A research has identified a genetic variation that may double the risk of sudden cardiac arrest, a condition that gives little warning and is fatal in about 95 percent of cases.
The discovery came from a genome-wide association study, which examines the entire set of human genes to detect possible links between genetic variations and specific conditions or diseases.
Senior author Sumeet S. Chugh, MD, associate director of the Cedars-Sinai Heart Institute and a specialist in cardiac electrophysiology, along with researchers from Johns Hopkins University School of Medicine, National Institutes of Health, Harvard University, Wake Forest University School of Medicine, Oregon Health and Science University, Finland, Canada and the Netherlands, compared the genetic makeup of 4,402 subjects who had experienced sudden cardiac arrest to the DNA of 30,000 control subjects who had no history of the disorder.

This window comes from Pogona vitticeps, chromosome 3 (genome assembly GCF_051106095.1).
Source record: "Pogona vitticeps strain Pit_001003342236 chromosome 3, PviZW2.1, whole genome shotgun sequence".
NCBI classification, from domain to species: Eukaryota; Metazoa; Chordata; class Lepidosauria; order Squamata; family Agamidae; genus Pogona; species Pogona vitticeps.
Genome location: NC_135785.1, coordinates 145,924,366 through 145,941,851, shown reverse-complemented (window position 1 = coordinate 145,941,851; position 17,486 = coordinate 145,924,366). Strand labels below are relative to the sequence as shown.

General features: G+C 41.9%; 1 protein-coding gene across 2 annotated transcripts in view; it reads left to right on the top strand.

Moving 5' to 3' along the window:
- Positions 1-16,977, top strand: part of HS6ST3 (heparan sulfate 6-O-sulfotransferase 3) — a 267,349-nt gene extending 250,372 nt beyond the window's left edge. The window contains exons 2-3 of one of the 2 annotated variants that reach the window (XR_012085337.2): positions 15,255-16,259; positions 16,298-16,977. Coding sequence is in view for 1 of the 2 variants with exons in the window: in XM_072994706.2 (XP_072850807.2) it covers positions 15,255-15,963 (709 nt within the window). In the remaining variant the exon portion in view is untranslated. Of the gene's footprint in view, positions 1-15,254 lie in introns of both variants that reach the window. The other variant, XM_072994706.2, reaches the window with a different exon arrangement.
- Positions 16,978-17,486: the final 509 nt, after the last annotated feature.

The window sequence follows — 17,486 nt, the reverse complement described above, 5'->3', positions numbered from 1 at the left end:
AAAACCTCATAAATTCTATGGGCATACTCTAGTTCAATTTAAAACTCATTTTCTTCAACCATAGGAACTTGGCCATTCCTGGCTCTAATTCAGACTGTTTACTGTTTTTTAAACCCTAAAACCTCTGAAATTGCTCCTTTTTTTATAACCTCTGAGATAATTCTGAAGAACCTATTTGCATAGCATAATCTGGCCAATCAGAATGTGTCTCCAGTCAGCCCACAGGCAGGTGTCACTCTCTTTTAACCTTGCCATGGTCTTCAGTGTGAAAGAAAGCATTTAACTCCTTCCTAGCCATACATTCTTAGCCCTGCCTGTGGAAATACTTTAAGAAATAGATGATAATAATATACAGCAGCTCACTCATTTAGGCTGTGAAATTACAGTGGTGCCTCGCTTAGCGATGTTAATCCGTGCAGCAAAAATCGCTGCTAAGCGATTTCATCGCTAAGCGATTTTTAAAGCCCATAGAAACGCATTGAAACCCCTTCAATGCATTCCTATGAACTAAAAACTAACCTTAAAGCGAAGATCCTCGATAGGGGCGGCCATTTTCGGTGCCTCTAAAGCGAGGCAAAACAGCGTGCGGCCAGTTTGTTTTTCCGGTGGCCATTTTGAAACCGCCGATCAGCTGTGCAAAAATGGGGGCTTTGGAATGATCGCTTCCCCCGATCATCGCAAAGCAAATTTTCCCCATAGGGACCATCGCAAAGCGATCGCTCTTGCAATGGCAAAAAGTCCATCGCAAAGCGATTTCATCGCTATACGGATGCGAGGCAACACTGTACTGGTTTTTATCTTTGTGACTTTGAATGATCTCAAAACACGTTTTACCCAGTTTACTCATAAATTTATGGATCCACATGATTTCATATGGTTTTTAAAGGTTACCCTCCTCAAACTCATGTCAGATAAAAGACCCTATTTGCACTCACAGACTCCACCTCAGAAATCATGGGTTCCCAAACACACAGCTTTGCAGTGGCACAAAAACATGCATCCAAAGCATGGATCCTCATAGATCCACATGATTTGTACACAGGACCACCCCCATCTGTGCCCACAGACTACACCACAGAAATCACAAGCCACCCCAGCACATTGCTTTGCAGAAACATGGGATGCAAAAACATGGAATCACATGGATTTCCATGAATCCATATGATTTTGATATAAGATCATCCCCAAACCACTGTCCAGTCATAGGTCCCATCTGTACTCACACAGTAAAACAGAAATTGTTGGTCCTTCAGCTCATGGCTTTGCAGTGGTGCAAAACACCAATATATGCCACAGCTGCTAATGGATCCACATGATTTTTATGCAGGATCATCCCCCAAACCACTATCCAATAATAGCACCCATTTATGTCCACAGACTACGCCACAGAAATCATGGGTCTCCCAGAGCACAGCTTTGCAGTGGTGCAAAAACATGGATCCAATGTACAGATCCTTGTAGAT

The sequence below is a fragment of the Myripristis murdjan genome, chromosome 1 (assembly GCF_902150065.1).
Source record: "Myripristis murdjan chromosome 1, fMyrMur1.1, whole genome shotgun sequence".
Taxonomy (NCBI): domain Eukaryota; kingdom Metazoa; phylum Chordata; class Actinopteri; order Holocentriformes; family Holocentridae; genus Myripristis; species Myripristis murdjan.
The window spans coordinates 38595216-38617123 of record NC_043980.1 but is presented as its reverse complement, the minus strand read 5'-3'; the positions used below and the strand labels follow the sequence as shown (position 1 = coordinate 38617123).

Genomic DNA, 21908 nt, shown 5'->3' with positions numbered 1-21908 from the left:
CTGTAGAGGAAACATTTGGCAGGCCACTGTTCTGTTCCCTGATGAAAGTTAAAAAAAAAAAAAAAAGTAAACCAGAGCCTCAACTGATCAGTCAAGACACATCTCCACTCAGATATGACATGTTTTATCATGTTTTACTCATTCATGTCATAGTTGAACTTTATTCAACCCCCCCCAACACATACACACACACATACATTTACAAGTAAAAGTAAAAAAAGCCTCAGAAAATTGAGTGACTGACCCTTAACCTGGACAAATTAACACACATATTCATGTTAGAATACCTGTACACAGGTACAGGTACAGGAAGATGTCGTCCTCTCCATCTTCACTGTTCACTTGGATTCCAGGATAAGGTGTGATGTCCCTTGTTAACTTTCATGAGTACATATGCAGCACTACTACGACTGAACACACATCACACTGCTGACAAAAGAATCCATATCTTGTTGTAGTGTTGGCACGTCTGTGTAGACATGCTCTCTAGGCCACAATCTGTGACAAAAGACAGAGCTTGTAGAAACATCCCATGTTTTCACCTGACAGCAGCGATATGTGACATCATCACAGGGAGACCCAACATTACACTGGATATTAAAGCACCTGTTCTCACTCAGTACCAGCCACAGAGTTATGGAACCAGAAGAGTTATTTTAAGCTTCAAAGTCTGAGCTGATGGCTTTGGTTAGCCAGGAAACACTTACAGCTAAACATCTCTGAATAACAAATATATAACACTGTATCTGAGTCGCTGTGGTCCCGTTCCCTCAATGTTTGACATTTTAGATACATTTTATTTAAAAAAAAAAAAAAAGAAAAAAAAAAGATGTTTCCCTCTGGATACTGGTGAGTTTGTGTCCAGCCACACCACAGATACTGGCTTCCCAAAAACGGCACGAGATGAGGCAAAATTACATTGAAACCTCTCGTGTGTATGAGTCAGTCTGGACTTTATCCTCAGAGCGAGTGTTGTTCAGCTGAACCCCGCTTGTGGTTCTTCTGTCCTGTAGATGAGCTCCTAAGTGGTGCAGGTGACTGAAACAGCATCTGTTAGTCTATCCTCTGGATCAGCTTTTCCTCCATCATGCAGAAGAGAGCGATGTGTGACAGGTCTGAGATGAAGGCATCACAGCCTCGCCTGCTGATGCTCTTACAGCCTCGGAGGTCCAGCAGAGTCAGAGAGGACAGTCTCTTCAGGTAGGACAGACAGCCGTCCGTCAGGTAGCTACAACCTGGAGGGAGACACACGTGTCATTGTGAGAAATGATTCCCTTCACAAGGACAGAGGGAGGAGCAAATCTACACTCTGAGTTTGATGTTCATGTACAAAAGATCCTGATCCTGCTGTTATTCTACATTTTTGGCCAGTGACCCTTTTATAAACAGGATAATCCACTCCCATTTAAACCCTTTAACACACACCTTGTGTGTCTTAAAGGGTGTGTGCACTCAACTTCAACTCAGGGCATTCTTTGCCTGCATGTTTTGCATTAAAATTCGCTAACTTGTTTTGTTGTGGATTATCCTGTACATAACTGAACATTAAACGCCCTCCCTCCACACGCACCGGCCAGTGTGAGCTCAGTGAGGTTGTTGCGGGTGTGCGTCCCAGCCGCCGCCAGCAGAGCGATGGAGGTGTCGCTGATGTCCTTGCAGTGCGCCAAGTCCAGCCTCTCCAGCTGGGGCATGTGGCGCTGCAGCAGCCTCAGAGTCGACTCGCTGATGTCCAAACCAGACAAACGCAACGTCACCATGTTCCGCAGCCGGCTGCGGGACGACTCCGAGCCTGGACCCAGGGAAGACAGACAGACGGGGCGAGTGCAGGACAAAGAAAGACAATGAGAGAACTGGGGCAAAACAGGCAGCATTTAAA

Based on a comparison of the two groups, a genetic variation in the BAZ2B gene was found to be associated with a significantly increased risk of sudden cardiac arrest.
"If you have this genetic variation in your DNA, it appears that you may have a two-fold higher likelihood of sudden cardiac arrest," said Chugh.
The researchers also studied the link between other genetic variations that account for EKG abnormalities and were able to pinpoint several that can also be used for improving the prediction of sudden cardiac arrest in the community.
The study appears in PLoS Genetics.